In 2016, Swiss watch manufacturer, Girard-Perregaux, unveiled a limited edition Laureato timepiece as part of its 225th Anniversary celebrations. The response to this watch was so overwhelmingly positive, the brand decided to follow up with an entire new Laureato collection in 2017, bringing this time-telling legend from the 1970’s back into the fold. With multiple new models available, picking a favourite was always going to be a challenge, but it’s hard to go past the classic 42mm series. There’s just something about a luxury steel sports watch designed in the 1970’s that is undeniably cool.
Was the Laureato inspired by the past?
Although we weren’t around to see first-hand, we’ve been told the ‘70’s was a pretty interesting time, marked by social change, economic recession and of course, bold fashion choices. For the Swiss watchmaking industry, reeling from the ongoing effects of the quartz crisis, it was a particularly difficult period, with many notable names either succumbing to bankruptcy or coming very close. Ironically, in retrospect, it was also quite a dynamic time, as the battle for survival forced traditional brands to experiment well outside of their comfort zones.
One such brand was Audemars Piguet, whose management came to the unpleasant conclusion at the beginning of 1971 that if the company didn’t do something major, and quickly, a financial collapse was inevitable. Based on some feedback from the Italian market about possible interest in a steel luxury watch, a bold decision was made to bet it all on a sporty yet elegant timepiece unlike anything the market had seen before. Designed by Gerald Genta, the Royal Oak would go on to create an entire new segment in the watch market; the luxury sports watch. It would also save AP from bankruptcy and provide the basis for a collection that is still the brand’s best-selling today.
With the luxury sports watch firmly established as a ‘thing’, other brands soon followed with their creations, including Girard-Perregaux, which launched its version in 1975. Although in some ways it looked similar to its competitors (as did most models from that era), with its octagonal polished bezel and integrated bracelet, the Laureato stood out from the crowd for other reasons. For a start, its name was not inspired by sports or sailing, but rather was suggested by Girard-Perregaux’s Italian distributor at the time and inspired by the classic movie, The Graduate (Il Laureato in Italian). Secondly, it was equipped with the manufacturer’s new ground-breaking quartz movement – one of the first serially produced Swiss quartz movements – instead of a thin mechanical movement like those of its rivals. Finally, it was offered in a two-tone – gold and steel – case, as opposed to the all-steel designs seen elsewhere.
Modern day revival of the iconic watch
The new 42mm Laureato collection, introduced in January of this year, offers eight different versions to choose from, which can be broadly grouped into three categories. The first is arguably the closest in design to that original model from 1975, and features a 42mm titanium case paired with a pink gold octagonal bezel and crown. The slate-grey dial features a distinctive “Clou de Paris” (or hobnail) pattern, and the hands and indices are all done in pink gold and filled with lume.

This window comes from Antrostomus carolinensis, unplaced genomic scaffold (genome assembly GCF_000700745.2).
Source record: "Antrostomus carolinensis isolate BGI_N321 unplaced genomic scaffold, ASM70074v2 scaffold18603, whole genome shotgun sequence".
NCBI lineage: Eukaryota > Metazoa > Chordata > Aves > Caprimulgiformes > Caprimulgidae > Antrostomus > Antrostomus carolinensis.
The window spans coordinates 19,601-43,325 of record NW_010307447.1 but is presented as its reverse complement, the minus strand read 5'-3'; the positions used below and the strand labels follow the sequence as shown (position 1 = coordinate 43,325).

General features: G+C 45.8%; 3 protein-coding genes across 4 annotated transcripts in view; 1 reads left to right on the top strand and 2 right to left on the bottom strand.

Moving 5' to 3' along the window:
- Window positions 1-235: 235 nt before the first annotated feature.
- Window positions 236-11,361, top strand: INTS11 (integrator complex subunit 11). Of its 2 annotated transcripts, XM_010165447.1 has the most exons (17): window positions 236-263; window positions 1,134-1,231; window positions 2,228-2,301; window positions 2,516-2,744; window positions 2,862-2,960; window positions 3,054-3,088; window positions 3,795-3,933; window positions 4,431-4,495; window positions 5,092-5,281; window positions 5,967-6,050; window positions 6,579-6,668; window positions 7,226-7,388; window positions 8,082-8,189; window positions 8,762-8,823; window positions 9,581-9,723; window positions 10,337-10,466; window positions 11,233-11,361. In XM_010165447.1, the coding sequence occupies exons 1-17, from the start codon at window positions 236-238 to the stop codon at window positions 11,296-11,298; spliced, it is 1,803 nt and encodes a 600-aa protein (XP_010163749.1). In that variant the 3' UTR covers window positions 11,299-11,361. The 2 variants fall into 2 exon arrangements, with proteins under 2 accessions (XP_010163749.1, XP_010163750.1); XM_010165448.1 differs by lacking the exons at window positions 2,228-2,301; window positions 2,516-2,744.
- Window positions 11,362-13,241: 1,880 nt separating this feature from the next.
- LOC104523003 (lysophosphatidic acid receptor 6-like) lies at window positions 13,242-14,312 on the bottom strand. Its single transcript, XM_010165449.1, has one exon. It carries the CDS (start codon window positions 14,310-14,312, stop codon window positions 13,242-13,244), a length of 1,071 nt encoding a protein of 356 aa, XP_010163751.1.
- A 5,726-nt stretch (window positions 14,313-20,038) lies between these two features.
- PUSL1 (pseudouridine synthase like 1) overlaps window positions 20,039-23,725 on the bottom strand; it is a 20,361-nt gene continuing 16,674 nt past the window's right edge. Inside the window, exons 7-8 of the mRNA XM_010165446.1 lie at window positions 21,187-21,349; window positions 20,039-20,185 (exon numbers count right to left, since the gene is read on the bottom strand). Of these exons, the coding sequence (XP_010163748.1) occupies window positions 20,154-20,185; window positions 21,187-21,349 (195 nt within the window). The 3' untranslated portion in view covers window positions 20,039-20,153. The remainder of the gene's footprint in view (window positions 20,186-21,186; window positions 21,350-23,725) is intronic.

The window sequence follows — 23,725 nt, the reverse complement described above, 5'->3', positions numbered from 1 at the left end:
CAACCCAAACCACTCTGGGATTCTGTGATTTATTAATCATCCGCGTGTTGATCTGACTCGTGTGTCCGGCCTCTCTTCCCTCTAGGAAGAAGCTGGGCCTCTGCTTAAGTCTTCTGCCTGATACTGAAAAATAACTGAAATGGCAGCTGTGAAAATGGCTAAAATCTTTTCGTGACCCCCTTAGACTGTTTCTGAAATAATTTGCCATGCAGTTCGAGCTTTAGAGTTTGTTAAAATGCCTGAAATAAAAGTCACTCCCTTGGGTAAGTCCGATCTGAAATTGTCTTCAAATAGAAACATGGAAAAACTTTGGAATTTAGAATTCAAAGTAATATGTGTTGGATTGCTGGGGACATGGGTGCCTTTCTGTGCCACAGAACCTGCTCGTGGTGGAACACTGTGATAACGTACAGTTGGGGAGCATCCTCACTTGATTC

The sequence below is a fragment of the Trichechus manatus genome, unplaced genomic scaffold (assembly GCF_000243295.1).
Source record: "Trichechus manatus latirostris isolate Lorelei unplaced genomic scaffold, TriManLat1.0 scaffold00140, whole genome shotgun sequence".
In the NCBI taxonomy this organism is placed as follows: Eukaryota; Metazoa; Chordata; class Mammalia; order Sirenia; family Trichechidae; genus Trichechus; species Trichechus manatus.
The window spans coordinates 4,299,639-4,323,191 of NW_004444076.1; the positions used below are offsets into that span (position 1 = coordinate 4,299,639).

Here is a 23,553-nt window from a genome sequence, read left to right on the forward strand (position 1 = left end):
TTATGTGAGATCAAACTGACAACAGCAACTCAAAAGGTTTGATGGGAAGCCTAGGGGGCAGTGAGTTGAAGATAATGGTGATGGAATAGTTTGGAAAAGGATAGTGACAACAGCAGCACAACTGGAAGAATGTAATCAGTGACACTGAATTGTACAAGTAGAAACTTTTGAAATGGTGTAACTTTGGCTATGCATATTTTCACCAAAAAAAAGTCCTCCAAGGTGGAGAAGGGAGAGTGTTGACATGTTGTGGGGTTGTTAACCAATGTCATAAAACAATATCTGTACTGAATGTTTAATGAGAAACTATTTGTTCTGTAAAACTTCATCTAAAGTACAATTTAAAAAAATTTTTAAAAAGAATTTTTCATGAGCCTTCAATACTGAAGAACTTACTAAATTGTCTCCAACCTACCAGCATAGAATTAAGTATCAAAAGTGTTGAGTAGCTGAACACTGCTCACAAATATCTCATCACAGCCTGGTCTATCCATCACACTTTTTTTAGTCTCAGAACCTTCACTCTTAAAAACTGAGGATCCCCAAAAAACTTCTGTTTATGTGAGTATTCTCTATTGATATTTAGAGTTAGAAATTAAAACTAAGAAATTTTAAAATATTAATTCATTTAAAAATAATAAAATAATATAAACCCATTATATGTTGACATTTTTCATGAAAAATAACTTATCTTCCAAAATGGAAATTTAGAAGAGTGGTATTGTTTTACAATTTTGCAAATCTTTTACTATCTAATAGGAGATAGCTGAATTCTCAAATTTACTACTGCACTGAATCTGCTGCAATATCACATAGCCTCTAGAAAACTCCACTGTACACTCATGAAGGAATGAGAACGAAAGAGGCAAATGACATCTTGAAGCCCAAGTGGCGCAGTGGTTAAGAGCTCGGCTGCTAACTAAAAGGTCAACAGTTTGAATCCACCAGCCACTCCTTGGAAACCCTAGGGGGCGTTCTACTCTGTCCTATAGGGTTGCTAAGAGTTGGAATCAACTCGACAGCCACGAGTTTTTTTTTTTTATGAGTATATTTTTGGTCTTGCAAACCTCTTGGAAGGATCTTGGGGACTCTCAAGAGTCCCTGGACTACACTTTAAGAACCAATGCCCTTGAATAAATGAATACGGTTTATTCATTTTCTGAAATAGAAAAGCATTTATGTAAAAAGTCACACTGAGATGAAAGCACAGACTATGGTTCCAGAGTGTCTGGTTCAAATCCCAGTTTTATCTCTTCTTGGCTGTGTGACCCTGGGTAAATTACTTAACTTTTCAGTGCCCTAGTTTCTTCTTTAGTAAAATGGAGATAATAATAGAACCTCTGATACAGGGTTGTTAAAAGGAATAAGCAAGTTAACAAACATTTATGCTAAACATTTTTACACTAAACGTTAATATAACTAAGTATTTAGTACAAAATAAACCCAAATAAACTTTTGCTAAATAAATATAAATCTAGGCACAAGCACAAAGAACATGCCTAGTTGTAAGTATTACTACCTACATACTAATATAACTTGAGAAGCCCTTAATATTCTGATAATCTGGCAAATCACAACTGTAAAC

The dial is very clean, with the only other embellishment being a date window at 3 o’clock. The bracelet is also a mix of titanium and pink gold, making the overall feel of the watch very reminiscent of something your dad would’ve worn as he tried to bluff his way into Raymond’s Revue ‘back in the day’. There’s also the option of a leather strap, with a single gold insert for those looking for something a little more classic.
What about the other categories?
The other two categories are a bit more understated, and offer all-steel options with three different dial colours; silver, slate grey and blue, all with that lovely hobnail pattern. All are offered on your choice of a steel bracelet or a leather strap, but it’s worth noting here that one of the key hallmarks of these iconic luxury sports watches of the 1970’s is the integrated metal bracelet, so there’s really only one choice to make here. Closed with a triple-folding buckle for extra security on the wrist, each Laureato is rated water resistant to 10 atm.
Providing the power to this collection is the GP01800 movement, which has been entirely designed, produced, assembled and adjusted by Girard-Perregaux in-house. Visible through the sapphire exhibition caseback, this self-winding movement is comprised of 191 components and beats at a frequency of 21,600 vib/h, offering a minimum power reserve of 54 hours when fully wound. The movement itself has been nicely decorated with Côtes de Genève, circular graining and bevelling.
Functionality is limited to the basics: hours, minutes, seconds and date. Exactly what you need from an all-round, everyday luxury sports watch that makes a statement on the wrist.
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